(565e) Liquid Metal Microparticle-Based Polymer Nanocomposites and Their 3D Printing | AIChE

(565e) Liquid Metal Microparticle-Based Polymer Nanocomposites and Their 3D Printing


Gozen, A. - Presenter, Washington State University
Tandel, R., Washington State University
Nesaei, S., Washington State University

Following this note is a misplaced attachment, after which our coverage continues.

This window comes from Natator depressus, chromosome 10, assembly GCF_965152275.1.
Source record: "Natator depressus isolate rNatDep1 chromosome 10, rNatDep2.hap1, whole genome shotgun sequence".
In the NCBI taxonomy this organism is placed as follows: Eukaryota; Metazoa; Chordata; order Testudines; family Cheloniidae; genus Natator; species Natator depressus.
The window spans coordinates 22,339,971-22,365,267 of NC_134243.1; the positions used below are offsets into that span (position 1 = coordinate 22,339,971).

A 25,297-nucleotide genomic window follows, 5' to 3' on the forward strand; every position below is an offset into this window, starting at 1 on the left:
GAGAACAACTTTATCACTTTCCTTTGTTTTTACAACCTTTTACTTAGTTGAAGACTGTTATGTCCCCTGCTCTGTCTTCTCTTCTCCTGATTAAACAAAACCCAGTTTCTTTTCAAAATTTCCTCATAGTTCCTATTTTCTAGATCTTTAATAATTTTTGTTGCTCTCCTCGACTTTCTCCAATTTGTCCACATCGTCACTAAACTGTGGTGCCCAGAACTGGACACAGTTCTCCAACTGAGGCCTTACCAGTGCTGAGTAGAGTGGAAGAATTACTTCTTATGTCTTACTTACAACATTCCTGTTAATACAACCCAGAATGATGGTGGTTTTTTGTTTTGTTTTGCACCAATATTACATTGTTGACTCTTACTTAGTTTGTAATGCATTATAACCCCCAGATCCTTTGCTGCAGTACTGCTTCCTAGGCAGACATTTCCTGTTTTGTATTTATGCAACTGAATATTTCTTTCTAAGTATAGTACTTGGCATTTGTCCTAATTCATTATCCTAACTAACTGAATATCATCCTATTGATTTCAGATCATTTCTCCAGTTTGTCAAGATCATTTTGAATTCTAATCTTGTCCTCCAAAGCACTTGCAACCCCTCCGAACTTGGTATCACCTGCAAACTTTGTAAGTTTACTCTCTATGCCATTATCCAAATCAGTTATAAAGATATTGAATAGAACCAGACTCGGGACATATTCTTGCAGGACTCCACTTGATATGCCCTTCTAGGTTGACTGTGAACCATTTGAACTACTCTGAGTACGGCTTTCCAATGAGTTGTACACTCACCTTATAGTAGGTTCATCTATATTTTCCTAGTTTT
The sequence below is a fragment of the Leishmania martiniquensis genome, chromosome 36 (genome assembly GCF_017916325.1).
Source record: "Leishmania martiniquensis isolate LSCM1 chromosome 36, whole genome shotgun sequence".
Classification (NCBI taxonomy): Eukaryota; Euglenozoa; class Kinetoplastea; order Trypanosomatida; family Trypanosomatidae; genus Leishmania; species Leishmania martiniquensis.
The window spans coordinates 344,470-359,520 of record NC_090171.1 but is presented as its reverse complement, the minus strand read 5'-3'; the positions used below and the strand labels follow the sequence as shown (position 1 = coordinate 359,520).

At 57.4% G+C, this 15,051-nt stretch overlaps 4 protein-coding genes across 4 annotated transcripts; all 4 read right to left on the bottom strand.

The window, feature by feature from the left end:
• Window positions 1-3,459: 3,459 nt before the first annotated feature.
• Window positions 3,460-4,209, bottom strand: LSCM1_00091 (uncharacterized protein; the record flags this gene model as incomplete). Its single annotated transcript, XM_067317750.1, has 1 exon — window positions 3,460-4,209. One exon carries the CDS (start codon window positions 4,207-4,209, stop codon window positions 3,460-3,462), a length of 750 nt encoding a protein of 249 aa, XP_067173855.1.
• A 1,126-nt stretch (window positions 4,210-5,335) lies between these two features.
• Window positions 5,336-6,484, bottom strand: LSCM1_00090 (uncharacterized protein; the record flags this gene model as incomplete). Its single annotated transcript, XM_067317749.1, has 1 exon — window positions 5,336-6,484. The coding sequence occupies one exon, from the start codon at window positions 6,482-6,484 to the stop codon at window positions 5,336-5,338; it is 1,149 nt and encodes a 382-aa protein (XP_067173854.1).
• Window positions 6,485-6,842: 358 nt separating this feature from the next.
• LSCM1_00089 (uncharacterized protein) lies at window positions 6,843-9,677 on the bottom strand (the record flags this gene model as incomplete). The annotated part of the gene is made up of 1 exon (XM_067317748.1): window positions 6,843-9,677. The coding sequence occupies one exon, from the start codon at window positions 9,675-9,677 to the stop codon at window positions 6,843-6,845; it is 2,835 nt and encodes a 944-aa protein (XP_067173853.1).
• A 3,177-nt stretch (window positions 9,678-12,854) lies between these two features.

Introduction: Polymer nanocomposites (PNCs) offer exciting opportunities by synergistically combining the favorable properties of their polymer matrices and nanoparticle fillers. Particularly conductive PNCs consisting of mechanically compliant polymers and electrically conductive nanoparticles are emerging material systems in applications such as flexible, wearable electronics [1] and solid-state energy storage [2]. Additive manufacturing (3D printing) methods such as direct-ink-writing, involving layer-by-layer deposition of “inks” derived from these materials in the form of micro-scale filaments is recently emerging as a promising processing method for these materials systems. This approach carries the potential to control constituent morphology in each filament [3] which drives the functional properties of the fabricated structures [4], provided that the ink rheology and associated deposition mechanisms are well understood. This presentation focuses on the rheological characteristics and 3D printing of PNC systems featuring graphene flakes and/or novel liquid metal micro/nano particles in a polyethylene oxide (PEO) matrix.